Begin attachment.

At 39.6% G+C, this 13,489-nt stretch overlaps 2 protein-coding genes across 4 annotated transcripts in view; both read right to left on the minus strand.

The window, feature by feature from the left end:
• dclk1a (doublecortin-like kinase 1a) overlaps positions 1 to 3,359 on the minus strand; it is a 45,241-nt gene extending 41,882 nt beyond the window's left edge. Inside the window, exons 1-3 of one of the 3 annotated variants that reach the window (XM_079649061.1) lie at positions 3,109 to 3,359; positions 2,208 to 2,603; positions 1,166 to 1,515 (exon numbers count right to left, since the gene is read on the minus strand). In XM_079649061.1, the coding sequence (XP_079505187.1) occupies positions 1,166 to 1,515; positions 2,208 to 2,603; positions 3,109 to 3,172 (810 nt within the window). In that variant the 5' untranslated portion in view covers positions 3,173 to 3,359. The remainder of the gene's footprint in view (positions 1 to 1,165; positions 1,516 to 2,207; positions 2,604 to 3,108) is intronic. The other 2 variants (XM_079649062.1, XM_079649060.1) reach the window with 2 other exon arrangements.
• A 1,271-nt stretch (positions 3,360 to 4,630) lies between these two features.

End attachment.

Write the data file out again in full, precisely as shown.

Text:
At 39.6% G+C, this 13,489-nt stretch overlaps 2 protein-coding genes across 4 annotated transcripts in view; both read right to left on the minus strand.

The window, feature by feature from the left end:
• dclk1a (doublecortin-like kinase 1a) overlaps positions 1 to 3,359 on the minus strand; it is a 45,241-nt gene extending 41,882 nt beyond the window's left edge. Inside the window, exons 1-3 of one of the 3 annotated variants that reach the window (XM_079649061.1) lie at positions 3,109 to 3,359; positions 2,208 to 2,603; positions 1,166 to 1,515 (exon numbers count right to left, since the gene is read on the minus strand). In XM_079649061.1, the coding sequence (XP_079505187.1) occupies positions 1,166 to 1,515; positions 2,208 to 2,603; positions 3,109 to 3,172 (810 nt within the window). In that variant the 5' untranslated portion in view covers positions 3,173 to 3,359. The remainder of the gene's footprint in view (positions 1 to 1,165; positions 1,516 to 2,207; positions 2,604 to 3,108) is intronic. The other 2 variants (XM_079649062.1, XM_079649060.1) reach the window with 2 other exon arrangements.
• A 1,271-nt stretch (positions 3,360 to 4,630) lies between these two features.